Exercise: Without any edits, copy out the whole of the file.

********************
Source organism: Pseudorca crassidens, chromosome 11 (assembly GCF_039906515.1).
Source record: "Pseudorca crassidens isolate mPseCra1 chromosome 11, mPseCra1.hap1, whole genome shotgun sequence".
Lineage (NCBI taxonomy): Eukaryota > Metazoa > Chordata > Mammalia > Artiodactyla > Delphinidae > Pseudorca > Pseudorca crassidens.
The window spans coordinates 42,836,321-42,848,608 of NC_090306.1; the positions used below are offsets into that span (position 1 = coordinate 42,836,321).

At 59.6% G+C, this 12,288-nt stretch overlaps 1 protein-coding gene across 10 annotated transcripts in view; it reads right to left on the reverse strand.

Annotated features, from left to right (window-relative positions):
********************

Source organism: Pseudorca crassidens, chromosome 11 (assembly GCF_039906515.1).
Source record: "Pseudorca crassidens isolate mPseCra1 chromosome 11, mPseCra1.hap1, whole genome shotgun sequence".
Lineage (NCBI taxonomy): Eukaryota > Metazoa > Chordata > Mammalia > Artiodactyla > Delphinidae > Pseudorca > Pseudorca crassidens.
The window spans coordinates 42,836,321-42,848,608 of NC_090306.1; the positions used below are offsets into that span (position 1 = coordinate 42,836,321).

At 59.6% G+C, this 12,288-nt stretch overlaps 1 protein-coding gene across 10 annotated transcripts in view; it reads right to left on the reverse strand.

Annotated features, from left to right (window-relative positions):